Courtney The entire WWII event was depressing. ESPECIALLY the Holocaust of the Jewish race. I really enjoyed reading Night (read it in High School and I still remember it 8 years later). Yes it was depressing, but he told it like it was and there really wasn't a whole lot of room for lightness. I thought his writing style was fabulous and I zipped right through it.

If anyone wants another book about WWII and the Holocaust from a different point of view, try The Book Thief. I had a very difficult time with it because of the writing style but I know others who loved it. This book might be considered depressing as well. Good luck!

message 13: by Eric (new) - rated it 5 stars

Eric Jay Sonnenschein You know, I saw "Life is Beautiful" and thought,"This does not do justice to the holocaust." Yes, the actor/director wrote some touching and comic scenes and his performance was affecting. I understood that he meant no harm. It just seemed naive to give the holocaust even a spoonful of sugar. That bitter medicine will never go down.

Roxanne The idea that there are those who dare to believe such massacre and destruction never occurred is the most alarming factor.

Athena I think it was an amazing read. Depressing yes but not depressing enough for me to out it down. Wanted to find the happy ending. I think the part that got to me the most was the fast that his father died only what a few days before Elie was freed? I honestly say I started crying when he woke up and found his fathers bed replaced with someone else.

message 16: by Ki (new) - rated it 4 stars

Ki ❝The Book Scavenger❞ Honestly yes it was depressing but, even when you read what the book was about then you should have known that it was going to be. The book was depressing but it didn't have any pictures. It was an amazing read though and it certainly gave me a new perspective of how things went. I cried alot through this book. Did anybody know that he has a Dawn and Day book? Dawn Dawn (Night, #2) by Elie Wiesel and Day Day (Night, #3) by Elie Wiesel

Roxanne just read Sarah's Key incredible story

Roxanne BUT it certainly was a question that got us all talking

message 19: by Jacinta (new) - added it

Jacinta i loved this book because it gave me a real image as to what really happen to them.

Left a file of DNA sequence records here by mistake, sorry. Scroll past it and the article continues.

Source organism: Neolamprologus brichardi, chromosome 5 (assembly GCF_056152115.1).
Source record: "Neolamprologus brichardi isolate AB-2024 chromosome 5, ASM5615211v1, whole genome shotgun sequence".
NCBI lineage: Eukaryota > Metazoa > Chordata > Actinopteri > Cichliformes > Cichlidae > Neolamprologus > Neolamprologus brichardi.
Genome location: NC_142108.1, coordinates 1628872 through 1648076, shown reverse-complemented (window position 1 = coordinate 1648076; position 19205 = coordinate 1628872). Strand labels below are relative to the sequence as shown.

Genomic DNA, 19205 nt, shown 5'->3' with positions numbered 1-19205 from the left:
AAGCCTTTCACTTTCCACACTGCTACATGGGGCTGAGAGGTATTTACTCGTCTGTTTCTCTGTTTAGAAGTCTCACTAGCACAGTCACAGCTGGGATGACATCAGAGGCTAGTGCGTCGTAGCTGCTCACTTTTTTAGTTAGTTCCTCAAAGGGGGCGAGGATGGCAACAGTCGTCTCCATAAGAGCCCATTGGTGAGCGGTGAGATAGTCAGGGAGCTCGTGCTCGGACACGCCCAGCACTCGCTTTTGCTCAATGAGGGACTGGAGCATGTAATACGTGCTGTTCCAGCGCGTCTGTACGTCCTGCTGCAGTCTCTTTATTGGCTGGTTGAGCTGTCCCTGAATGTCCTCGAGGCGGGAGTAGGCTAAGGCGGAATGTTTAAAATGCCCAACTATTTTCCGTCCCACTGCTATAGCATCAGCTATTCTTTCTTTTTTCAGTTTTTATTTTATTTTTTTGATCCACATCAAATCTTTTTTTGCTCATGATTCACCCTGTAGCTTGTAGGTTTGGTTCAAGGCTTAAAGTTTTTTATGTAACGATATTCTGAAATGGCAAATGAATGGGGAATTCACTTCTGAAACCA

Mary JL I'm with Janie in message 18. The depressing thing is the story IS true and the Holocaust happened.

Brandy It was the Holocaust, of course it's depressing. It was the reality of it.

Zakari I think the part when Elie is talking to the man in the hospital is a really impacting moment and of course it's depressing. The part where the man tells Elie he has more faith in Hitler than in his God and Elie asks, "Why?" The man answers, "Because Hitler has kept all of his promises, all of them, to the Jewish people." It really made me sad...

And I was only reading this book because we're doing a Holocaust unit in my Language Arts class. Still, I think it was a good read.

message 23: by Kaitlyn (last edited May 05, 2011 10:25AM) (new) - rated it 3 stars

Kaitlyn Ware Yes this book was depressing because just to know that your family is dead. I just want to cry when I hear them because I love my family.

message 24: by Kendal (last edited May 09, 2011 05:55PM) (new) - rated it 5 stars

Kendal Johnson I think this topic in general is going to come out like that. The Holocaust is a very serious topic that shouldn't be taken light heartedly and Elie did an amazing job in really getting this across to his readers.
His ability to re-tell his story in such great detail was amazing, and I thought the book was amazing. The Holocaust will always be a subject that I love to learn about.

Genia Lukin The whole notion of "too depressing" put me in mind of the people who refuse to go to a holocaust museum because they can't take it.